REVIEW: ‘Heroes Reborn: Peter Parker, The Amazing Shutterbug,’ Issue #1

Reading Time: 3 minutes

Heroes Reborn Peter Parker The Amazing Shutterbug #1 - But Why Tho?

Heroes Reborn: Peter Parker, The Amazing Shutterbug #1 is written by Marc Bernardin, penciled by Ron Lim & inked by Scott Hanna (pages 1-10) and illustrated by Rafael de Latorre (pages 11-30), colored by Jim Campbell and lettered by VC’s Ariana Maher. It is published by Marvel Comics. In the alternate universe of Heroes Reborn, Peter Parker was never bitten by a radioactive spider and thus never became Spider-Man. However, tragedy eventually leads to him picking up a camera for the Daily Bugle and being in the thick of the action when the Squadron Supreme’s leader Hyperion battles his numerous enemies.

In the same way that Spider-Man: Spider’s Shadow puts a spin on Spider-Man’s possession of the symbiote suit and the origins of Venom, Amazing Shutterbug puts a new twist on Peter Parker’s life. No superpowers means that his Uncle Ben is still a presence in his life, and he’s actually able to go into college and focus on his studies. Yet there are tradeoffs: he loses contact with Mary Jane Watson and tragedy still manages to find its way into his life. However, other constants such as his intellect and his history with the Bugle remain thanks to Bernardin’s stellar scripting.

In stripping away the layers of what makes Peter Parker Spider-Man, Bernardin showcases the fundamental truths of what has made Peter Parker endure. When one of the Annihilation Wave invades the Bugle, Peter uses his scientific know-how to smoke it out in a scene that calls back to a similar event at the beginning of the issue. And he cares deeply for his Uncle Ben, even when the two are suffering from a massive loss. Ben tells Peter in the issue, “You don’t have to have great power to do great things. But you have to want to.” That and other lines of dialogue shows that Bernardin understands what makes Peter tick-which isn’t surprising given his insightful breakdowns on Fatman Beyond and pieces for various publications.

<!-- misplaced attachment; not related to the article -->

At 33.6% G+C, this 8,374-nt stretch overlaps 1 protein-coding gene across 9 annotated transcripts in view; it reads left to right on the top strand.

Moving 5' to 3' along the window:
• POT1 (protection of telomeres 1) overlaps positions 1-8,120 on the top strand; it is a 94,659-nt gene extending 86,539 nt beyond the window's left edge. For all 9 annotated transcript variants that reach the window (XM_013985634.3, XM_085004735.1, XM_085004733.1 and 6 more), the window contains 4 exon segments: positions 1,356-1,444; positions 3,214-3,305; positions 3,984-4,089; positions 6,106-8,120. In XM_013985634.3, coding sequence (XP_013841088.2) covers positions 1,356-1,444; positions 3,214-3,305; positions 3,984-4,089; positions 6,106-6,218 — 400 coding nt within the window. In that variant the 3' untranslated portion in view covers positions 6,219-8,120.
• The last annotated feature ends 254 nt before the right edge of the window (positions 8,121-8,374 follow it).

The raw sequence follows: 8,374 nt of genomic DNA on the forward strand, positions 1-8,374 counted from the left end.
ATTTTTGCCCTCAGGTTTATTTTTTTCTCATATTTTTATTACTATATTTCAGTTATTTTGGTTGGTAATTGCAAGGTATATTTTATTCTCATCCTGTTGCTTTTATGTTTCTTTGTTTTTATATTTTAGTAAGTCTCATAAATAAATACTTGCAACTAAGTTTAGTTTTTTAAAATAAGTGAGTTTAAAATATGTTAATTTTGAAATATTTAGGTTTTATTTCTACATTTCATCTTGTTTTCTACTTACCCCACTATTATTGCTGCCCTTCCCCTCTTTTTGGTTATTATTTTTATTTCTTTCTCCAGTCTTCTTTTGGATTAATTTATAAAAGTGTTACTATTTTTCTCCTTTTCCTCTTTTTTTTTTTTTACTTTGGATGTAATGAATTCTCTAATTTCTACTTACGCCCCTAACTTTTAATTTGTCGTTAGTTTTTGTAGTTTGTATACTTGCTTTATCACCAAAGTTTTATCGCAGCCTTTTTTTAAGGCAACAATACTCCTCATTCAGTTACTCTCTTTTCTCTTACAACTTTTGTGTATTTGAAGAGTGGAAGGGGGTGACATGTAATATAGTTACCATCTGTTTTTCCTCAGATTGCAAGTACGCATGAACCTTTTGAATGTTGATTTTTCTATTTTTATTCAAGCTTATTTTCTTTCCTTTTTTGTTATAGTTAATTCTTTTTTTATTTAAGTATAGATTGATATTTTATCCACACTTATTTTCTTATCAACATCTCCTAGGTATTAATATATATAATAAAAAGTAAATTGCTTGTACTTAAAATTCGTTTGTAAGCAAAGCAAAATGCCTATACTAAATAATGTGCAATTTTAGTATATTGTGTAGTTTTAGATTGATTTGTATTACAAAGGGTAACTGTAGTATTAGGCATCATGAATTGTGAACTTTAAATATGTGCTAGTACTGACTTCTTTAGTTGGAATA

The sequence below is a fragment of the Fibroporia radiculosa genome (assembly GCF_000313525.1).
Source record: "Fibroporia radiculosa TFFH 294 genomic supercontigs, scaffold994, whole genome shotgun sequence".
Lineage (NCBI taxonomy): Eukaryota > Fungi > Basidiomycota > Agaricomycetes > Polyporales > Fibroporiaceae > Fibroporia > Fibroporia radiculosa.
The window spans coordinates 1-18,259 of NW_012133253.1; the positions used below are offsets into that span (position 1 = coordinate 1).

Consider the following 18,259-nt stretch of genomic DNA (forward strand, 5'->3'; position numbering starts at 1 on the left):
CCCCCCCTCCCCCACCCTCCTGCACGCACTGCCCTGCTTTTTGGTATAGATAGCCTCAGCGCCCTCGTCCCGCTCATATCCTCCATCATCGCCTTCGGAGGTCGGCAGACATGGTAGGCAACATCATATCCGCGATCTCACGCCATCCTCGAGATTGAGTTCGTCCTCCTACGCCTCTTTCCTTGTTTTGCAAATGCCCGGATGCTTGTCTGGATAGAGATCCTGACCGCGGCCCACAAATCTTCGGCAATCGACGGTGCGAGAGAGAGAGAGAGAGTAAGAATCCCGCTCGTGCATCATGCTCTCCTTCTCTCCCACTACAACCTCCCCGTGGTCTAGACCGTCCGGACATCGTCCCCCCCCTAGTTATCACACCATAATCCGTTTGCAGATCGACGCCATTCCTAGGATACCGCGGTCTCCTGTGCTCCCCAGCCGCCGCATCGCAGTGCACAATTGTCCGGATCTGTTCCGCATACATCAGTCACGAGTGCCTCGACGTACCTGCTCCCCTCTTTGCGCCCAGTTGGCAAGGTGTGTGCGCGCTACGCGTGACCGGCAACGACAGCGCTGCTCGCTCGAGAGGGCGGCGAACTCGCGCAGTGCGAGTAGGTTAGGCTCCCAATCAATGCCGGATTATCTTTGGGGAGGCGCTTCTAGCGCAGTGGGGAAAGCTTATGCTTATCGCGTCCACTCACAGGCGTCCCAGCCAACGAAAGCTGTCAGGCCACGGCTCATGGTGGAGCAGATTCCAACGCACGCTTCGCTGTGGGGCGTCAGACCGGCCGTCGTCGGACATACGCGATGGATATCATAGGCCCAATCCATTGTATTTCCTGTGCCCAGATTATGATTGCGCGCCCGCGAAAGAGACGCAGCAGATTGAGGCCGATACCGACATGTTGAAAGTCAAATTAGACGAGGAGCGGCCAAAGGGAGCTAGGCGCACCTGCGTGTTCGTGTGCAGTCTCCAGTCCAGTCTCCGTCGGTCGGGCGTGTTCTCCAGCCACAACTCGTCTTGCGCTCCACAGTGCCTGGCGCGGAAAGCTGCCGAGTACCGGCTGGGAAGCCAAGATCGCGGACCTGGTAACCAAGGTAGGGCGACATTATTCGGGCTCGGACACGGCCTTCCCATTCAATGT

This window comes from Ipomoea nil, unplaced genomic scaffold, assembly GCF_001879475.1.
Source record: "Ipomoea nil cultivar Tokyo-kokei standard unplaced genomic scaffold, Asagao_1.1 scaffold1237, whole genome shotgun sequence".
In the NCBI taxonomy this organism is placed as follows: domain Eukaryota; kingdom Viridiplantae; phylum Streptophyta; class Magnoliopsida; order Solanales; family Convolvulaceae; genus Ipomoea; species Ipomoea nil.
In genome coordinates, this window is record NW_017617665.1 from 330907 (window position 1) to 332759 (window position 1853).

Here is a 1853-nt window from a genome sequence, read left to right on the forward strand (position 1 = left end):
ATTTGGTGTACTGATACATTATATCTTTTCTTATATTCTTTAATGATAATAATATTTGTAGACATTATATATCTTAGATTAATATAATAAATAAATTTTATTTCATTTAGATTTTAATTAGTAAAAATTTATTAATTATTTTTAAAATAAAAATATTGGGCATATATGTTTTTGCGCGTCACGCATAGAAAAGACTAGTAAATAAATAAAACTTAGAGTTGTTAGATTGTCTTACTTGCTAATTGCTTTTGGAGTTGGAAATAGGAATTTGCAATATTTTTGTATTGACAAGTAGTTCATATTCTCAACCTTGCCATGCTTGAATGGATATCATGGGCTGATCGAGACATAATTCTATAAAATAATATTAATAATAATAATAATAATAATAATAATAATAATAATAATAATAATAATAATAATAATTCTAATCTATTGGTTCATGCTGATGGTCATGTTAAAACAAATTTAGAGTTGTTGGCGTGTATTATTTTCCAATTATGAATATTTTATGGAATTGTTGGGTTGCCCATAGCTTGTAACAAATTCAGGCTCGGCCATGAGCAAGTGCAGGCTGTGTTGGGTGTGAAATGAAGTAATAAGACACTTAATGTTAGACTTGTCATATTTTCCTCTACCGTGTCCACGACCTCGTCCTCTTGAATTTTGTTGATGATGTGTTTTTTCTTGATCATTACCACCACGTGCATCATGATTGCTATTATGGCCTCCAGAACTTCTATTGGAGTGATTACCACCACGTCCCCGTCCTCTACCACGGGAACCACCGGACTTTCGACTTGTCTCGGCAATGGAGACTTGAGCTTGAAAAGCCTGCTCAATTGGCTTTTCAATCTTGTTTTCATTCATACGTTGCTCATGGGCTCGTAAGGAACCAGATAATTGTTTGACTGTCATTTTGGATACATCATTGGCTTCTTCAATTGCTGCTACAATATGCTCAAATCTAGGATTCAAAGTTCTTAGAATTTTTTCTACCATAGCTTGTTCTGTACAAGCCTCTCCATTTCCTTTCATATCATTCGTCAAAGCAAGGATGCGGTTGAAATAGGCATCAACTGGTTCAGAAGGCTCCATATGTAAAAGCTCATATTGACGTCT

Artwise, Lim and Latorre provide a solid break between past and present. Lim, who is best known for illustrating the Spider-Girl comics, provides artwork that bears a strong resemblance to Steve Ditko’s. Latorre draws Peter with a more world-weary look and often draws Hyperion either hovering or soaring through the air, making him feel like a god amongst men. Latorre also gets to draw Hyperion fighting the massive Ultron, which is a treat-more comics could use giant robots, if you ask me. Campbell’s colors are bright and eye-catching, especially with Peter’s clothing. Peter often wears red and blue, matching his Spider-Man colors, which provides a contrast to Hyperion’s red and yellow uniform.

The one thing I wish the issue would have delved more into is the relationship between Hyperion and Peter, which is a nice inversion on the one between Superman and Jimmy Olsen. While this issue acts as a great parallel to the events of Heroes Reborn #2, I feel like a conversation between the two was long due, especially since they’re unknowingly linked together by one of Hyperion’s battles. It’s not a deal-breaker, however.

Heroes Reborn: Peter Parker, The Amazing Shutterbug #1 breaks Spider-Man down to his fundamentals, showing that even without powers Peter Parker would still be a good person. I highly recommend reading this and Heroes Reborn #2 back to back, as this issue provides a great deal of context for the latter. Also if you’re a Spider-Man fan this comic is definitely worth the read.

Heroes Reborn: Peter Parker, The Amazing Shutterbug #1 is available wherever comics are sold.

Heroes Reborn: Peter Parker, The Amazing Shutterbug #1
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TL;DR

Heroes Reborn: Peter Parker, The Amazing Shutterbug #1 breaks Spider-Man down to his fundamentals, showing that even without powers Peter Parker would still be a good person. I highly recommend reading this and Heroes Reborn #2 back to back, as this issue provides a great deal of context for the latter. Also if you’re a Spider-Man fan this comic is definitely worth the read.